Reports showed that 84% of business said they supported pregnant women and those on maternity leave, which compares to the 77% of mothers who told the Equality and Human Rights Commission that they had a negative or discriminatory experience at work.
The Royal Mail, Barclays, BT and HSBC have supported the campaign to make the best workplace for pregnant women and new mothers. You can see the progress on the EHRC website or follow #WorkingForward hashtag on Twitter.
EHRC have launched a new campaign that will make the workplace the best they can be for pregnant women and new mothers #WorkingForward
In a couple of weeks, I will be interviewing coaching psychologist and author Jessica Chivers.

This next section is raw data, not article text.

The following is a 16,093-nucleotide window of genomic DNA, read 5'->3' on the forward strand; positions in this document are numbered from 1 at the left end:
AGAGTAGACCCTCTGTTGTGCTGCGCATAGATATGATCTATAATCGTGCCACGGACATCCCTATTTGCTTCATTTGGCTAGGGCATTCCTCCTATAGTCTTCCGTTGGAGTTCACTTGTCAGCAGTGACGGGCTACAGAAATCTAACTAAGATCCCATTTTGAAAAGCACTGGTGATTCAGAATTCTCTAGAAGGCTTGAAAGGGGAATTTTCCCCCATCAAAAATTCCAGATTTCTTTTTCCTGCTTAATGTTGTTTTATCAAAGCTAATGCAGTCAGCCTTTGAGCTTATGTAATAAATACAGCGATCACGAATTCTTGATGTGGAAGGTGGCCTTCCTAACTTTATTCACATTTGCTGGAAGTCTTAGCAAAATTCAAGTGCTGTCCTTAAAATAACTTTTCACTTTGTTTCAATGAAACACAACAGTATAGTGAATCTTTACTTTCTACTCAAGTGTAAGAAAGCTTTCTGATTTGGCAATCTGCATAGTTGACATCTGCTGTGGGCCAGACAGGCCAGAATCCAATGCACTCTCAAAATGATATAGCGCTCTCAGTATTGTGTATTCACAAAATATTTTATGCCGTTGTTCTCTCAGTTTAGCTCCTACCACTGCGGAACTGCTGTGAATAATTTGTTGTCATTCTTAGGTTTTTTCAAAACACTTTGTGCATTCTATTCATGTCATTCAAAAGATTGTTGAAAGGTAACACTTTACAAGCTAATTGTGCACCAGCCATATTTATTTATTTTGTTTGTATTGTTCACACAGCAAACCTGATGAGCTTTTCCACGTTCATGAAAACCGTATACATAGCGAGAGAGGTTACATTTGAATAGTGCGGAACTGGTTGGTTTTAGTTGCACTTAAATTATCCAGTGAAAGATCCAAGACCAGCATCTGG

She is the author of the bestselling book ‘Mothers Work!’, which helps women make a smooth return back to work. The mother of two wrote the book after she became a mother in 2006.
I will be asking her about her book and how she helps women with their transition back into work after having children. She has 13 years of experience as a coaching psychologist making her interview a great addition to my documentary.
She has appeared on the BBC and on several radio stations as an expert. I will be able to talk to her in depth about women’s pay and childcare costs as she has been interviewed about these subjects for other organisations.
Now for the BIG question, what is the motherhood penalty?
Sociologists have come up with the term ‘The Motherhood Penalty’ to explain how women encounter discrimination in the workplace in terms of wages, employment, and job promotion.
According to the Fawcett Society, from now until christmas women technically working for free due to the gender pay gap. Women may suffer a per child pay penalty depending on how many children they decide to have.